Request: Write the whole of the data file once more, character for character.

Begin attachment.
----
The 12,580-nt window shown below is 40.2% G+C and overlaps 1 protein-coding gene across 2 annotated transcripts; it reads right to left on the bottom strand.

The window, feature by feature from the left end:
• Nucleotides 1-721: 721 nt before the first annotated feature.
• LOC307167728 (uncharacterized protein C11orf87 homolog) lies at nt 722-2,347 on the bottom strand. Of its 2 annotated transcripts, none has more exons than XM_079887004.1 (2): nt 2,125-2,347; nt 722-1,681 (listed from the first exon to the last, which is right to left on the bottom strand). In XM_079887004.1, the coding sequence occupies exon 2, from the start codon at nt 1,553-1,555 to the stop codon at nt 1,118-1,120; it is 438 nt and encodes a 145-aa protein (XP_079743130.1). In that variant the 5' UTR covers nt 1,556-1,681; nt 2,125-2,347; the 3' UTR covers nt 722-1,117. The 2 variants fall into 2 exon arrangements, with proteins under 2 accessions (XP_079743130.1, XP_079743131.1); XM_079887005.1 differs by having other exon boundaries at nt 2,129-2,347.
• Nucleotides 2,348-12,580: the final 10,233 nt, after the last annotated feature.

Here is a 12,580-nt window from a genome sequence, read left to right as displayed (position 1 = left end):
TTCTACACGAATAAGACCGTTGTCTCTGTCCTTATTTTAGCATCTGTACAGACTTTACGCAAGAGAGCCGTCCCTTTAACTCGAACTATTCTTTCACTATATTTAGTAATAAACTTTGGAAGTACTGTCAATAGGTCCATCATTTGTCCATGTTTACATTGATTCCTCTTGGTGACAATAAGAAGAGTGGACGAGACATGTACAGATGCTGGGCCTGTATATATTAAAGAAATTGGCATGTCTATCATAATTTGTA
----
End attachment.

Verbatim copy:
The 12,580-nt window shown below is 40.2% G+C and overlaps 1 protein-coding gene across 2 annotated transcripts; it reads right to left on the bottom strand.

The window, feature by feature from the left end:
• Nucleotides 1-721: 721 nt before the first annotated feature.
• LOC307167728 (uncharacterized protein C11orf87 homolog) lies at nt 722-2,347 on the bottom strand. Of its 2 annotated transcripts, none has more exons than XM_079887004.1 (2): nt 2,125-2,347; nt 722-1,681 (listed from the first exon to the last, which is right to left on the bottom strand). In XM_079887004.1, the coding sequence occupies exon 2, from the start codon at nt 1,553-1,555 to the stop codon at nt 1,118-1,120; it is 438 nt and encodes a 145-aa protein (XP_079743130.1). In that variant the 5' UTR covers nt 1,556-1,681; nt 2,125-2,347; the 3' UTR covers nt 722-1,117. The 2 variants fall into 2 exon arrangements, with proteins under 2 accessions (XP_079743130.1, XP_079743131.1); XM_079887005.1 differs by having other exon boundaries at nt 2,129-2,347.
• Nucleotides 2,348-12,580: the final 10,233 nt, after the last annotated feature.

Here is a 12,580-nt window from a genome sequence, read left to right as displayed (position 1 = left end):
TTCTACACGAATAAGACCGTTGTCTCTGTCCTTATTTTAGCATCTGTACAGACTTTACGCAAGAGAGCCGTCCCTTTAACTCGAACTATTCTTTCACTATATTTAGTAATAAACTTTGGAAGTACTGTCAATAGGTCCATCATTTGTCCATGTTTACATTGATTCCTCTTGGTGACAATAAGAAGAGTGGACGAGACATGTACAGATGCTGGGCCTGTATATATTAAAGAAATTGGCATGTCTATCATAATTTGTA